Silicon Graphics International (SGI) sells data processing systems with a focus on technical computing. Its high-end systems are used to solve some of the toughest computational problems encountered by government and industry. It also provides data center equipment for cloud computing to companies like Amazon.
The new SGI is basically a combination of the old Rackable Systems, which specialized in data center server systems, and the old, bankrupt SGI, which specialized in high-performance science computing. I had my doubts when the two companies merged, but the new company turned out to be better at executing than either of the old companies was.
The transformation of SGI is about technology, sales, and profit margins. In last Thursday's report on fiscal Q4 2011 (ending June 24) we saw record revenues for the typically slow Q4. Revenues were $195.5 million, up 36% sequentially from $143.7 million and up 92% from $101.6 million year-earlier. While GAAP net income was -$12.1 million, non-GAAP net income was $3.9 million.
Of course I would prefer to see GAAP net income in the black too. In this case the difference is largely due to non-cash operating expenses, restructuring, and software revenue recognition rules (because the computer systems have software bundled with the hardware). As a check on the merits of GAAP vs. non-GAAP, the cash balance was up $9.4 million in the quarter.
SGI is debt-free and had a cash and equivalents balance of $143 million at quarter's end. It can fund a strong R&D effort and could make acquisitions if needed.
The new Altix UV supercomputer line has no real direct competitors. It has a memory and processor model that make it very attractive to high-end technical users, and because of that, profit margins are good. The rackable systems for server farms and cloud computing continue to offer innovative designs, but margins have been improved there as well.
The company is now truly international, which is important when your key products are supercomputers. Service revenue is also a key factor in the new, profitable business model.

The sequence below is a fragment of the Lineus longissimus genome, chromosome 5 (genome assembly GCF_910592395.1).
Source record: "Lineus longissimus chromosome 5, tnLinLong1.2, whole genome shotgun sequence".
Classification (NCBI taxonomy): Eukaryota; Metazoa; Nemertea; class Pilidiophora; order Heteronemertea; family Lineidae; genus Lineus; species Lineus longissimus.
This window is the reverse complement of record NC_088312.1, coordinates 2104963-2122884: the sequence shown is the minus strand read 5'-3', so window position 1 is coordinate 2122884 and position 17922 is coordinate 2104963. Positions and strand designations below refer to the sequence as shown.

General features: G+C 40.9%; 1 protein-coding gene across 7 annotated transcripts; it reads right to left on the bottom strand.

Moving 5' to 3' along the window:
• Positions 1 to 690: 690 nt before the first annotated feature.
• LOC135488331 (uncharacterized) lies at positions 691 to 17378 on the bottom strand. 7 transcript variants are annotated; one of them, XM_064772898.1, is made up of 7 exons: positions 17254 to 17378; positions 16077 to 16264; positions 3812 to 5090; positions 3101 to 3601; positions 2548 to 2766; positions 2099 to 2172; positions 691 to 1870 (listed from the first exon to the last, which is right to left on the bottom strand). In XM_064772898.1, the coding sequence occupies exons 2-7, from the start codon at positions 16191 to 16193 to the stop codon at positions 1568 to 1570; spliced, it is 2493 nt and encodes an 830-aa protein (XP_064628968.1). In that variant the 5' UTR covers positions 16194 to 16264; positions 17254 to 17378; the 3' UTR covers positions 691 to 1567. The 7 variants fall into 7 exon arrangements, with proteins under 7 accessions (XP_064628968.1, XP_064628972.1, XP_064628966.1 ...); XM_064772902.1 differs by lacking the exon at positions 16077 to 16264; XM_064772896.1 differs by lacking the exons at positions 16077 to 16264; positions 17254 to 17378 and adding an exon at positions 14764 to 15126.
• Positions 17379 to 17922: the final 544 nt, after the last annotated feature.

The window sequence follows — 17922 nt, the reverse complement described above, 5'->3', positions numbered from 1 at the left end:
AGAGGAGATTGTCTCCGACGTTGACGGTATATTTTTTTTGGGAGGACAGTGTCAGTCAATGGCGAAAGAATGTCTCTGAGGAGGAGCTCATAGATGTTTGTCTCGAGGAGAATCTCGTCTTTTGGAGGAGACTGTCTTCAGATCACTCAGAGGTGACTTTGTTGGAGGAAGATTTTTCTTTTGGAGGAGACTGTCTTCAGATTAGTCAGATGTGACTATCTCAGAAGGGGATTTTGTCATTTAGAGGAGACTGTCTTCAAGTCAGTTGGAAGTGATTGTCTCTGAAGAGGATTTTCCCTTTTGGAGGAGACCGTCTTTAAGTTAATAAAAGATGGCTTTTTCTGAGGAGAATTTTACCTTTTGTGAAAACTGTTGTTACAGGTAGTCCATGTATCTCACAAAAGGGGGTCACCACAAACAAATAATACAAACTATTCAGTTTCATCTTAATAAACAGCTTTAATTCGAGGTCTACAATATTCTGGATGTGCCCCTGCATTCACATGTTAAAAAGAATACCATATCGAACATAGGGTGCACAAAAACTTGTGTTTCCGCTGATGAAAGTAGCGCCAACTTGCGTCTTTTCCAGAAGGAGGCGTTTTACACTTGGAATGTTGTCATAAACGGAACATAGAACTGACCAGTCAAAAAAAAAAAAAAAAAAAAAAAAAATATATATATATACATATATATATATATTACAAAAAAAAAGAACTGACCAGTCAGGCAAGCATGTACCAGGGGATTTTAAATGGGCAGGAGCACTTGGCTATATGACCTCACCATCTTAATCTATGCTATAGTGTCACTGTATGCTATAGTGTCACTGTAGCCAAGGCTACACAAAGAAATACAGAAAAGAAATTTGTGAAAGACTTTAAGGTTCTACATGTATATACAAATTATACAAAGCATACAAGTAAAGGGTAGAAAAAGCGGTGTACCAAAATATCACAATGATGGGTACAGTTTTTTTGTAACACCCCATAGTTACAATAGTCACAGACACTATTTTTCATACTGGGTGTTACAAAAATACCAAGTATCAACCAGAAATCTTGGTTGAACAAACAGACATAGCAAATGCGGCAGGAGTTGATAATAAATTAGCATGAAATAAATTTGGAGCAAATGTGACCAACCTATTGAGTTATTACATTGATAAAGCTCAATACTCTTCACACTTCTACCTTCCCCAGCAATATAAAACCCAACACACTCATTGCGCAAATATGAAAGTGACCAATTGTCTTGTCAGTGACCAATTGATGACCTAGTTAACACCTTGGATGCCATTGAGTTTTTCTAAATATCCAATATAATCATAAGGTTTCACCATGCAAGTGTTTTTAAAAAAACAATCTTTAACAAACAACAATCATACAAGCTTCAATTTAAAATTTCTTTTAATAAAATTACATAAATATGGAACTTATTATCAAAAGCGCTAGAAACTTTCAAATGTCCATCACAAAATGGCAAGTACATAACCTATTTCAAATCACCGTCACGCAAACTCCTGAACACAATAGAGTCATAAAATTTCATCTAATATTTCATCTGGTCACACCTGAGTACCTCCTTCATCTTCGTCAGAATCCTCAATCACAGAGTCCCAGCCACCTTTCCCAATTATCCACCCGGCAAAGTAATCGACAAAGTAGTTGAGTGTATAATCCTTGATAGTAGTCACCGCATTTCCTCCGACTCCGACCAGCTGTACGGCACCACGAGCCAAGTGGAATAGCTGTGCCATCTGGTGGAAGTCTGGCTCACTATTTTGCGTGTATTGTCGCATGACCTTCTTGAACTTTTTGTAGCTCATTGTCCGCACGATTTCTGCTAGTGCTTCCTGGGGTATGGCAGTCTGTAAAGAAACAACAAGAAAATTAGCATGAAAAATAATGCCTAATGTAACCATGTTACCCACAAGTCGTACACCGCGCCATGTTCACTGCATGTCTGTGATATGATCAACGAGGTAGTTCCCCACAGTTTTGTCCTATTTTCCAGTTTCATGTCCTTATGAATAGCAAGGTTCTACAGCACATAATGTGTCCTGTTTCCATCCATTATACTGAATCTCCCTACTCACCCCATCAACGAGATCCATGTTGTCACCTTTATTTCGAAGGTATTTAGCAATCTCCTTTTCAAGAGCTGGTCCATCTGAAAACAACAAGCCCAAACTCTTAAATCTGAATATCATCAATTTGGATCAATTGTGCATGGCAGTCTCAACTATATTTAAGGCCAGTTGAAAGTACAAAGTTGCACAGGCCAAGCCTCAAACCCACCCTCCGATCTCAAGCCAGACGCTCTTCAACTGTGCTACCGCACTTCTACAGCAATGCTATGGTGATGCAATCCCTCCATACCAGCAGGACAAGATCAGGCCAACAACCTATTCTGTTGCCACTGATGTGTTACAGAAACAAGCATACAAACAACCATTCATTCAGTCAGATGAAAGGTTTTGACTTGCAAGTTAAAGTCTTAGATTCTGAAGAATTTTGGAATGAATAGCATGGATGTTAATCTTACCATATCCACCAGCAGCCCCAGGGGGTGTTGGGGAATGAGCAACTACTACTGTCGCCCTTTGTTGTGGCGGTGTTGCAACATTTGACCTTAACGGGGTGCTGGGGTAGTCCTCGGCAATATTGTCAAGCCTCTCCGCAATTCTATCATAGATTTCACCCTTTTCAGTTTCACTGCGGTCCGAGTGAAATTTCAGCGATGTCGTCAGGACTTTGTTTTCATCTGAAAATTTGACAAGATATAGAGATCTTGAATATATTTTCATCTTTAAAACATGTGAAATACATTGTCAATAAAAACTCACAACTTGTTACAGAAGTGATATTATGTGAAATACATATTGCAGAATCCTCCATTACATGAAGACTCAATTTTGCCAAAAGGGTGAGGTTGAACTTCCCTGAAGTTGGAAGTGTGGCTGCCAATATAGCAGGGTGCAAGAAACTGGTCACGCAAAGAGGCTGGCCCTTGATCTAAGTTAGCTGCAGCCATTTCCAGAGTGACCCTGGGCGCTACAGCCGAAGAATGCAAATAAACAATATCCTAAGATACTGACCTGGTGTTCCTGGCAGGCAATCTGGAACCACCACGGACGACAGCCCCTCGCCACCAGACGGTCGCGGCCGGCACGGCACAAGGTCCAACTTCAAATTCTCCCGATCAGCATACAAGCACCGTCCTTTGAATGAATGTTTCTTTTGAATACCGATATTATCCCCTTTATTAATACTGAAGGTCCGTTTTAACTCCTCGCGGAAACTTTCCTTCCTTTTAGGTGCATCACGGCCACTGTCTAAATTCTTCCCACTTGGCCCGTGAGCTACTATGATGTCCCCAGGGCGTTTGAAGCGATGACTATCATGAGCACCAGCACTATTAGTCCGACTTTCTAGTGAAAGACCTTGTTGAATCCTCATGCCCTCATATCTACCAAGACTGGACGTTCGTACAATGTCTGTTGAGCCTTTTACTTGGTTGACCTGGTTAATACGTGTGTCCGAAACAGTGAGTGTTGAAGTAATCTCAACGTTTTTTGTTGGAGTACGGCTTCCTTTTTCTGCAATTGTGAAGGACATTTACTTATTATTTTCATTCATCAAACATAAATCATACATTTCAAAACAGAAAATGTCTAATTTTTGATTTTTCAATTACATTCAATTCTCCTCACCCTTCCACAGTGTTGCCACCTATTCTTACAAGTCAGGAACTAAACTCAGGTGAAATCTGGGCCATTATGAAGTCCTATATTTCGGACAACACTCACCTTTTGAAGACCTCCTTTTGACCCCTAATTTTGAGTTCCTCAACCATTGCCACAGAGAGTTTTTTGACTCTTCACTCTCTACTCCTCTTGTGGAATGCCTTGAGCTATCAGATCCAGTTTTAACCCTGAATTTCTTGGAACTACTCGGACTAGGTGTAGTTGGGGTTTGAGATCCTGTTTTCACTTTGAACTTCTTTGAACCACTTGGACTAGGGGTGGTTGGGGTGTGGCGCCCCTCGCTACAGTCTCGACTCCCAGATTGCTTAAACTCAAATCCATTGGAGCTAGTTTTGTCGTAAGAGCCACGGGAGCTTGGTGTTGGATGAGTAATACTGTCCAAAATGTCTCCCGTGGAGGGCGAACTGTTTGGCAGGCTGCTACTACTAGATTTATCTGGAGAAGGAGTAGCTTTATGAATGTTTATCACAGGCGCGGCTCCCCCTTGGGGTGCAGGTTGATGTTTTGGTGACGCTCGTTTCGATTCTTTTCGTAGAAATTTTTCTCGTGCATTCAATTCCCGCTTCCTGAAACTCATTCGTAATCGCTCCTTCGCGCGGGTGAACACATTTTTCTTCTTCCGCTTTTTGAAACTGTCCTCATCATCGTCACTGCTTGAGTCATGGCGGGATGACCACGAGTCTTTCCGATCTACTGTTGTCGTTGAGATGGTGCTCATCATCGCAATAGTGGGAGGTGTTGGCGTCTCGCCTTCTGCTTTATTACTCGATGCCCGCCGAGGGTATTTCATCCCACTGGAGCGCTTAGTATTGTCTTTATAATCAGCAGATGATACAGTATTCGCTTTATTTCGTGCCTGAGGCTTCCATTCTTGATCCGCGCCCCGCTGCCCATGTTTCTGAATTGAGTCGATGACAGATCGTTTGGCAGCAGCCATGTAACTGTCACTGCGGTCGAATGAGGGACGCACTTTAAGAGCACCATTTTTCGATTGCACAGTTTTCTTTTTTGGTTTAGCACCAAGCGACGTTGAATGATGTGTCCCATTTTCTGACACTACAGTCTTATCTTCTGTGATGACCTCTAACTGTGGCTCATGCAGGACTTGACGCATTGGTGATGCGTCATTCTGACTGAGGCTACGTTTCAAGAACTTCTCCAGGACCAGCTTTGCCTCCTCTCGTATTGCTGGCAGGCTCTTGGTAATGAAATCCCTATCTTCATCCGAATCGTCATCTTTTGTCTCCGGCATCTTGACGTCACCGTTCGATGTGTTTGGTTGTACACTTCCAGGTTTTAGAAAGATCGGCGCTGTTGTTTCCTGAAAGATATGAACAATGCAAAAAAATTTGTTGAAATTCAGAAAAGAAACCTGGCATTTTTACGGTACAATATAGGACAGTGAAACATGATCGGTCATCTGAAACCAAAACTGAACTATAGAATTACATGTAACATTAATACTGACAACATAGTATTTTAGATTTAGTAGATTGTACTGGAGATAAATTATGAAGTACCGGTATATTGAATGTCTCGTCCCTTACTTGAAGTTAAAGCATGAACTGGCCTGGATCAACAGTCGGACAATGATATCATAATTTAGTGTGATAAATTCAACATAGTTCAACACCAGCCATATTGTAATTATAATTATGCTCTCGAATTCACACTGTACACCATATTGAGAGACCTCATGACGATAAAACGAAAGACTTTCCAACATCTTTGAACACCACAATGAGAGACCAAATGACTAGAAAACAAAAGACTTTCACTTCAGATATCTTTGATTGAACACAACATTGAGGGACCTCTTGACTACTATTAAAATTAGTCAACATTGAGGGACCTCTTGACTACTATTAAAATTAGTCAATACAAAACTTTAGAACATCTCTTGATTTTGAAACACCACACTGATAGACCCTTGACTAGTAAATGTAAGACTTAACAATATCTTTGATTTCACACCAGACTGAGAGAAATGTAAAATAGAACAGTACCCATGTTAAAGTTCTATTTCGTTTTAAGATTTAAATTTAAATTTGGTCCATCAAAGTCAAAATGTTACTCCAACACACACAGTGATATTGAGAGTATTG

In response to questions from analysts, management went into some detail -- and speculation -- about technologies they are developing. They are working with Microsoft to expand the capabilities of SQL Server. They believe that for certain types of computing they will be able to deliver performance equivalent to Oracle's (ORCL) Exadata systems at about one-third of Oracle's current price. Considering how successful Exadata has been, both in terms of compute ability and revenue generation, that could be highly significant in 2012.
Analysts also speculated that with budgets thin, SGI might have difficulty selling its computers to government agencies. However, SGI has little or no exposure to state and local governments in the U.S. Federal agencies still seem eager to decrease their other costs by upgrading their compute capabilities. For industry, the total cost of the design process is decreased by buying more computational power.
While SGI did not guidance by quarter, for fiscal year 2012 (running to June 2012) revenue is expected between $740 and $780 million, up to 24% over fiscal 2011. GAAP EPS is estimated between $0.15 and $0.30. Non-GAAP EPS is expected to be between $0.60 and $0.80.
For more details on quarter results, see my SGI Q4 fiscal 2011 analyst call summary.
The usual risks apply, so keep diversified.
Disclosure: I am long SGI.